Similar to the work being done at the Openlands Lakeshore Preserve, much of this focuses on clearing invasive species and reintroducing native plants. We will also be performing controlled burns. Burning is a natural process that has been a part of the Illinois landscape for thousands of years. It stimulates the development of native plants, which in turn provides healthy habitat for new life throughout the ecosystem.

Openlands Protects Important Bird Areas Near Chicago

This year marks the 100th Anniversary of the Migratory Bird Treaty between the United States and Canada. In 1916, this landmark agreement made it illegal to hunt, capture, kill, sell, or even pursue migratory birds. (See the original 1916 treaty here: Convention between the United States and Great Britain for the Protection of Migratory Birds.)

To celebrate this treaty, Openlands wants to make Chicagoans aware of Important Bird Areas nearby. Important Bird Areas or IBA’s are internationally recognized places that are chosen for their unique role in providing habitat for birds. These habitats play a vital part in the lives of birds who are endangered or threatened, either by providing breeding grounds, pathways for migration, or places to spend the winter.

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White-faced Ibis at Tinley Creek-Bartel Grassland

Through environmental policy and advocacy, habitat protection, and land acquisition and restoration programs, Openlands has positively impacted IBA’s around Chicago. Just south of the city, we’ve helped to establish natural areas like Midewin National Tallgrass Prairie and save places like Goose Lake Prairie State Park. We’ve restored vital wetlands and other habitats at Tinley Creek-Bartel Grassland and Illinois Beach State Park, and have used our policy wing to advocate for several additional sites. We fought for the Chicago Lakefront Protection Ordinance that keeps our lakefront protected for migrating birds along the Mississippi Flyway.

Here is a list of Important Bird Areas Openlands has helped to protect:

Notably, Openlands and the Forest Preserves of Cook County have worked together since 2001 to expand over 900 acres of continuous grassland habitat at Tinley Creek-Bartel Grassland in southern Cook County. Bartel Grassland was an existing IBA on its own, but in September 2015, Audubon Chicago Region approved adding the Tinley Creek Wetlands restoration areas to Bartel. This more than doubled the overall acreage for this Important Bird Area.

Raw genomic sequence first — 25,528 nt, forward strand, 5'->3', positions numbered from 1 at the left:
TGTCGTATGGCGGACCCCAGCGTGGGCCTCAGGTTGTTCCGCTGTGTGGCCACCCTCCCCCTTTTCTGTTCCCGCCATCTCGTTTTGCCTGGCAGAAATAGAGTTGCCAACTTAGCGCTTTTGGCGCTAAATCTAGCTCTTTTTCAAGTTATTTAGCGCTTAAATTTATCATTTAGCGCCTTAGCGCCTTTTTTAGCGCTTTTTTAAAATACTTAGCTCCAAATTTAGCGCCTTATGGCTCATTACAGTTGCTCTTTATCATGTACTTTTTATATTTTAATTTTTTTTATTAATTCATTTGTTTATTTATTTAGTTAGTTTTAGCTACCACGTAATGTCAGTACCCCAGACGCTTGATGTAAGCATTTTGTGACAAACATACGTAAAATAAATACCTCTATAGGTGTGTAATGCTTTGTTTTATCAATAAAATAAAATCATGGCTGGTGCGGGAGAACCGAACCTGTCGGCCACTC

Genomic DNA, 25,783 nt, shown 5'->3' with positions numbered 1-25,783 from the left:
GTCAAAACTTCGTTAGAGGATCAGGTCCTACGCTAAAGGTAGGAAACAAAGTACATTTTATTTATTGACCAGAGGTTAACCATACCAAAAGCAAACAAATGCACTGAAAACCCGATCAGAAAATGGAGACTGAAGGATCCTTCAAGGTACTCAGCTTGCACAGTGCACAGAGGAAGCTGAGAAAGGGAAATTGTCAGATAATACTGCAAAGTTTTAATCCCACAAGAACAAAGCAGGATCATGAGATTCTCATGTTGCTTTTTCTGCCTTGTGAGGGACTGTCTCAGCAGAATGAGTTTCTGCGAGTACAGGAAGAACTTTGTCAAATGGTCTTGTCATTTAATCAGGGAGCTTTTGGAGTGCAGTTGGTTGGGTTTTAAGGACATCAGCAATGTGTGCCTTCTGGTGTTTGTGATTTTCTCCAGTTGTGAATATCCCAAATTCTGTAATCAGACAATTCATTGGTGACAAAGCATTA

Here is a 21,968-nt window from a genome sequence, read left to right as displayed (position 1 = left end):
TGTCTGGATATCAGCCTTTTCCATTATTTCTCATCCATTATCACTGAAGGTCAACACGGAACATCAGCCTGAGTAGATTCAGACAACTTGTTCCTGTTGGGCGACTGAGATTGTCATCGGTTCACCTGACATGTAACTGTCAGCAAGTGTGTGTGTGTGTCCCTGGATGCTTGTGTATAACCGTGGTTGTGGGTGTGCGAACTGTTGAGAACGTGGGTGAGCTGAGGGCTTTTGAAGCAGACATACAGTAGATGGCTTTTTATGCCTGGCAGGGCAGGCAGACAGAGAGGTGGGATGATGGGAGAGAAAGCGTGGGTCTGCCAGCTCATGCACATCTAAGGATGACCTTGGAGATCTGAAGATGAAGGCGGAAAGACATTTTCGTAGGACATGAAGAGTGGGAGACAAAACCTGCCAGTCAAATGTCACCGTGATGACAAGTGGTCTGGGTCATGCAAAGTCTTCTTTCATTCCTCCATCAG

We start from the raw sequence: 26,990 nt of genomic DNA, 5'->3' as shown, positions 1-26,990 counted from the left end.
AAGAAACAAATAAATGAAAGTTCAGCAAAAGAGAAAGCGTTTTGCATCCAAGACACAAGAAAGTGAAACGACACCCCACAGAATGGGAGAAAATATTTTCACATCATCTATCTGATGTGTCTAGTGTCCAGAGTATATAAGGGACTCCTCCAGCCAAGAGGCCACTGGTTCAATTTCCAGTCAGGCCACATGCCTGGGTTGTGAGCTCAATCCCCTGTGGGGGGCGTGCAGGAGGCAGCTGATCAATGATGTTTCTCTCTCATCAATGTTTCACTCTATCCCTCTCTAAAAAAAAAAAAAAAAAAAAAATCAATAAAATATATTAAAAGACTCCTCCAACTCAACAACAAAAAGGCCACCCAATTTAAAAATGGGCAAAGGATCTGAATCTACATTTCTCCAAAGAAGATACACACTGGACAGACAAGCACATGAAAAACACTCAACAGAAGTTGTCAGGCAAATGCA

In the end, Openlands wants to make sure these special places are accessible to people from all walks of life. Through our Birds in My Neighborhood Program, we are able to engage Chicago Public School students with nearby nature areas. The program has taken educational visits to Tinley Creek-Bartel Grassland, introducing these children to a rare and unique world of nature and experiences they will never forget.

We hope you venture out and find an Important Bird Area near you!

As the Illiana Expressway still clings to life in court, we make no small plans

The January 11 Daily Herald article by Marni Pyke asks if the proposed Illiana Expressway will get a thumbs-up or thumbs-down from the Rauner administration. In this piece, Howard Learner, executive director of the Environmental Law and Policy Center, is broadcasting a great message to both IDOT and the Governor.

One of the main reasons why the federal court invalidated the first environmental study for the proposed tollway was because IDOT used wildly inflated population and traffic projections that were out of sync with the county’s actual growth and our region’s collective vision in GO TO 2040.  Even under its amped up best case scenario, we would spend over a billion dollars on a road that, at its height, hardly anyone would use.  It’s money we can’t afford to squander.  The project would divert tax revenue away from needs in the area, our region, and across the state.

Rather than throwing good money after bad to triage a study of a flawed, bloated and unnecessary road, IDOT should support others in Will County that are focusing on solid win-win solutions, like fixing I-80 and I-55 to move trucks efficiently onto our interstate highway system and away from areas of conflict.  Late last year, the Will County Board took the significant step of removing the proposed tollway from its legislative agenda.  That should be a sign that the support for this project has evaporated, and we need to move forward with something better.

Through efforts like Will Connects 2040 and other studies, we hope that the recent federal funding for freight and highway improvements can open opportunities for smart long-term solutions that protect the globally significant natural assets in the area, like Midewin National Tallgrass Prairie, while accommodating industrial growth.  We have a lot at stake.  Compressing truck traffic into rural communities and driving them through the heart of Midewin will further compound and exacerbate rather than alleviate problems.  We are already seeing tragic losses from truck accidents with local residents.  Misdirecting traffic onto 53 will also inject light, noise, and pollution into some of the rarest and most coveted habitat on earth.  We don’t need to make this sacrifice.  We have an unprecedented opportunity to involve all interests to benefit everyone involved. With what’s at stake, it’s important that we get it right.

Stacy Meyers, Staff Attorney at Openlands